On another level, though, he said what is happening is so deeply depressing. ‘It’s as if the country is imploding. You wonder, what’s next? A plague of locusts? The Four Horsemen of the Apocalypse?’
Glued to my television on Friday, watching live footage of Trump leaving the White House by Marine One for hospital just moments after filming a bizarre ‘proof of life’ video which was released on Twitter, a friend who is an Oscar-nominated screenwriter rang
With just 30 days to go before the country votes on November 3, and with postal voting already under way in some states, it might seem logical that the hospitalisation of a 74-year-old President who has resolutely (until now) refused to wear a mask and underplayed the ‘China virus’ so badly that he blithely remarked ‘one day, like a miracle, it will disappear’, could swing voters in favour of his opponent.
But while Democrats cling to the hope that Joe Biden, 77 – who immediately announced he was pulling ‘nasty’ party political commercials from TV and called the President’s diagnosis a ‘bracing reminder’ of the pandemic – might benefit from the situation, the reverse could be true.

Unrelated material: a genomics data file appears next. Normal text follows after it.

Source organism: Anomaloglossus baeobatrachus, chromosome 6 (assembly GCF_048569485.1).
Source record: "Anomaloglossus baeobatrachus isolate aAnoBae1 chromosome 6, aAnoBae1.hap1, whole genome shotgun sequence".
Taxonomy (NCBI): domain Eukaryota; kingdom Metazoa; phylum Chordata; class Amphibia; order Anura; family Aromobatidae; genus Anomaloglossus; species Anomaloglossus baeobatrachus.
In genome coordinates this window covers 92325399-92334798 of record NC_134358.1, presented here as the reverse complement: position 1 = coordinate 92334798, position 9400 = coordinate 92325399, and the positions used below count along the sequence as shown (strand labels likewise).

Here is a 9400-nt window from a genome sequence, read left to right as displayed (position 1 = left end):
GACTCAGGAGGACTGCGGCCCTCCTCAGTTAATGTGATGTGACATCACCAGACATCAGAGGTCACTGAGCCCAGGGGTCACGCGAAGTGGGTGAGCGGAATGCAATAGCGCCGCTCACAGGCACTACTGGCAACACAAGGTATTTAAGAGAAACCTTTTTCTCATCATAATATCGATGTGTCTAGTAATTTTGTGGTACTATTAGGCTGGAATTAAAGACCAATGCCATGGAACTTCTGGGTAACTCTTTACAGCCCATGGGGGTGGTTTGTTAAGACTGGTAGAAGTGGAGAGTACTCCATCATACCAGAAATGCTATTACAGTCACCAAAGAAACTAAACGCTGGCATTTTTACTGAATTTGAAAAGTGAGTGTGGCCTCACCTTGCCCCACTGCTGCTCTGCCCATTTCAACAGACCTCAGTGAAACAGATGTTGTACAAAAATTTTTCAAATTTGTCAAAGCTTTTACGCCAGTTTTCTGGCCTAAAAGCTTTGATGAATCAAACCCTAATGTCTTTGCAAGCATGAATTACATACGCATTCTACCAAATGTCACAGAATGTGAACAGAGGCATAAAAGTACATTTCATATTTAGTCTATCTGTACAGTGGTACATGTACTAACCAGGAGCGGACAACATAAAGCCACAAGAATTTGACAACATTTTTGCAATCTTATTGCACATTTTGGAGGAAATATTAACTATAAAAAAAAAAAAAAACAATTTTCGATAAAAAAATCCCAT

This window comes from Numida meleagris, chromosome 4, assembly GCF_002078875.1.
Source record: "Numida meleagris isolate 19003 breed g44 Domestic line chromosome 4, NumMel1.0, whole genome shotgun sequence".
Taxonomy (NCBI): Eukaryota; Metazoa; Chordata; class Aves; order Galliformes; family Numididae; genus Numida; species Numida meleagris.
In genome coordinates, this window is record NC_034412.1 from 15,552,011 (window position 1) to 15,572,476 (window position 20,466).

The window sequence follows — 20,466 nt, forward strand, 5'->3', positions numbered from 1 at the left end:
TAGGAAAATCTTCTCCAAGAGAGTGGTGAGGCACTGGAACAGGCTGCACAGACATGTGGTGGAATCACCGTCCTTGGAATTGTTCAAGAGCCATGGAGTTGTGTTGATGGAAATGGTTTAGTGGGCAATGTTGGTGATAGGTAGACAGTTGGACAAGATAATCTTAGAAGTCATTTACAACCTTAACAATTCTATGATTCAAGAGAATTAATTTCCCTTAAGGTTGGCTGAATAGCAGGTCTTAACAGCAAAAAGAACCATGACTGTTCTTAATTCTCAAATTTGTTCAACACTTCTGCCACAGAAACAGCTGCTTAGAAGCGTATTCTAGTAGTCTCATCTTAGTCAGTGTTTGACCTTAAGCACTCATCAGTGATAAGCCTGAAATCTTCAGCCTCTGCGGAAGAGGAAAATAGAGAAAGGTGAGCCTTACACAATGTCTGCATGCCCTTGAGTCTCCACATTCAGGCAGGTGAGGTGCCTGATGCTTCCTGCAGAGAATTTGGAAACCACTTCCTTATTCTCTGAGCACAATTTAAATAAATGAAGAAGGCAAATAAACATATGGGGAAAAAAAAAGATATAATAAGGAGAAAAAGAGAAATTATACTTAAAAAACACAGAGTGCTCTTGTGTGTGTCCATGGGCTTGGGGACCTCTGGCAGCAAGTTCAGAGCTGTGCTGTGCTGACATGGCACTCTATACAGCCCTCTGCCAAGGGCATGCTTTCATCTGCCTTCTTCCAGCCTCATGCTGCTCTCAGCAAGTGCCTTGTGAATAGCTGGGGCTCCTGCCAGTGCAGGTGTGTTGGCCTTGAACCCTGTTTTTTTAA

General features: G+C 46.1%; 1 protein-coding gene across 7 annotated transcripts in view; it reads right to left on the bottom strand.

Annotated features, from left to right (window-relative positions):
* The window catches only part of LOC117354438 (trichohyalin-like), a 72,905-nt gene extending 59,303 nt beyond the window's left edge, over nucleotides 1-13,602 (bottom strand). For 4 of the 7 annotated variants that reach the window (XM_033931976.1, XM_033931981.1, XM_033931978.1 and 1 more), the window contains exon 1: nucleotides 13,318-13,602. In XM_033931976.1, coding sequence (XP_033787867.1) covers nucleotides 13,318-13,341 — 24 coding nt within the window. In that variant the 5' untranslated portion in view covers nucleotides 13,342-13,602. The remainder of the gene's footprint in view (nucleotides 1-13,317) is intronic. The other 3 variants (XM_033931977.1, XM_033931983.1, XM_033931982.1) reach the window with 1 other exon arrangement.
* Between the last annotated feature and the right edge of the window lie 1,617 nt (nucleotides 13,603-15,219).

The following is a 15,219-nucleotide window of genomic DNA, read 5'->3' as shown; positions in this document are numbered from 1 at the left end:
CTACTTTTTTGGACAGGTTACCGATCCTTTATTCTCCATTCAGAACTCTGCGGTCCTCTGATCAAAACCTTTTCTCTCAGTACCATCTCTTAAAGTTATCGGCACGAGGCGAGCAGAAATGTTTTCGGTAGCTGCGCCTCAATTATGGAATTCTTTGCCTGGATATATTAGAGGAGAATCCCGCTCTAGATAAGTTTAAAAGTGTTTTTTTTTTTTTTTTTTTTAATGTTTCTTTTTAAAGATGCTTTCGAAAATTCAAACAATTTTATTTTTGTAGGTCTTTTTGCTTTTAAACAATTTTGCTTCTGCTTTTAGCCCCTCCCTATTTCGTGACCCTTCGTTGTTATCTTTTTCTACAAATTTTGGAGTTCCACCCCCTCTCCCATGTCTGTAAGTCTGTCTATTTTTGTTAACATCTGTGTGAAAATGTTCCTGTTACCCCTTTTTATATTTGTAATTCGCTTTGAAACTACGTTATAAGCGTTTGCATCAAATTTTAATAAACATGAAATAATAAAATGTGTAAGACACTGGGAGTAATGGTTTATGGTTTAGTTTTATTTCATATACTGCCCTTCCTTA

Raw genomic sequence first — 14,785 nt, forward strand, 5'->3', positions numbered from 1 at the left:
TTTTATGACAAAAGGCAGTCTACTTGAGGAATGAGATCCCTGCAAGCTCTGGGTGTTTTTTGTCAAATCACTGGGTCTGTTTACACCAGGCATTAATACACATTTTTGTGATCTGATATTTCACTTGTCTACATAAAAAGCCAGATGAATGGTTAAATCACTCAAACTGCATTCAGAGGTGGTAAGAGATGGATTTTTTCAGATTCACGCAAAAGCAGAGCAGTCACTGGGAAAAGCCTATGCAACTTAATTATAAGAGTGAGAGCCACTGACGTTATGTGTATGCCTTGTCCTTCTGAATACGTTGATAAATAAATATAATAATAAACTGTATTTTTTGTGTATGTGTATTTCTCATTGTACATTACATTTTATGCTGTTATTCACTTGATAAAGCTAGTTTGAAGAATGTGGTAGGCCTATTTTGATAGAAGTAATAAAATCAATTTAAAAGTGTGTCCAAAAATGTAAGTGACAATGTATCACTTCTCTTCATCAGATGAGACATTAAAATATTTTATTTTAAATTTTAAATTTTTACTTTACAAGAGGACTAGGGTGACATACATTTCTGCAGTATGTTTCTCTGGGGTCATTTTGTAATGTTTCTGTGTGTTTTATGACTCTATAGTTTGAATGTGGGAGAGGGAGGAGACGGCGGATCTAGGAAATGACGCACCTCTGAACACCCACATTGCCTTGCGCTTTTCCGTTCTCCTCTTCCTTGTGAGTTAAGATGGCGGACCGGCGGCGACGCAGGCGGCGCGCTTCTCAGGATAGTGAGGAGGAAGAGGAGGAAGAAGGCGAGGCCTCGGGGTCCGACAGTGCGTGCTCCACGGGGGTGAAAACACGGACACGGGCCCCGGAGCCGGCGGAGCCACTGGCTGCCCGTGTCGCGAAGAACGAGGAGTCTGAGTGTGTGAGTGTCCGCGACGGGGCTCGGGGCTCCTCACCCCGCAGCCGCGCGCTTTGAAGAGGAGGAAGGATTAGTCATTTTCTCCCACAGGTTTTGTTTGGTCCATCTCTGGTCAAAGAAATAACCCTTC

‘Trump might end up getting the sympathy vote,’ a major Republican donor told me last night.
Certainly after Tuesday’s spittle-flecked presidential debate, the consensus was that it was a disaster for Trump because he came across as a petulant, out-of-control bully. For his part, Biden belied those ‘Sleepy Joe’, ‘dummy’ and ‘loser’ jibes from Trump.
But all that has been forgotten with America’s ailing 45th President now in a hospital room. The truth is that Americans have traditionally rallied behind a sick President. After Ronald Reagan was shot in 1981, he won the next election in a landslide.
President Franklin Delano Roosevelt, a polio sufferer confined to a wheelchair, is the only President to serve four terms in office.
‘Trump openly mocked Biden during the TV debate for wearing a mask, but if Trump gets through this and stays in control, it could really help his case,’ the donor added. ‘Republicans will rally to his cause and he could enjoy a bump in popularity, just like Boris Johnson did when he was hospitalised with the virus.’ Of course, there is also the possibility that Trump may not be well enough to take part in the remaining two presidential debates, set for October 15 and 22.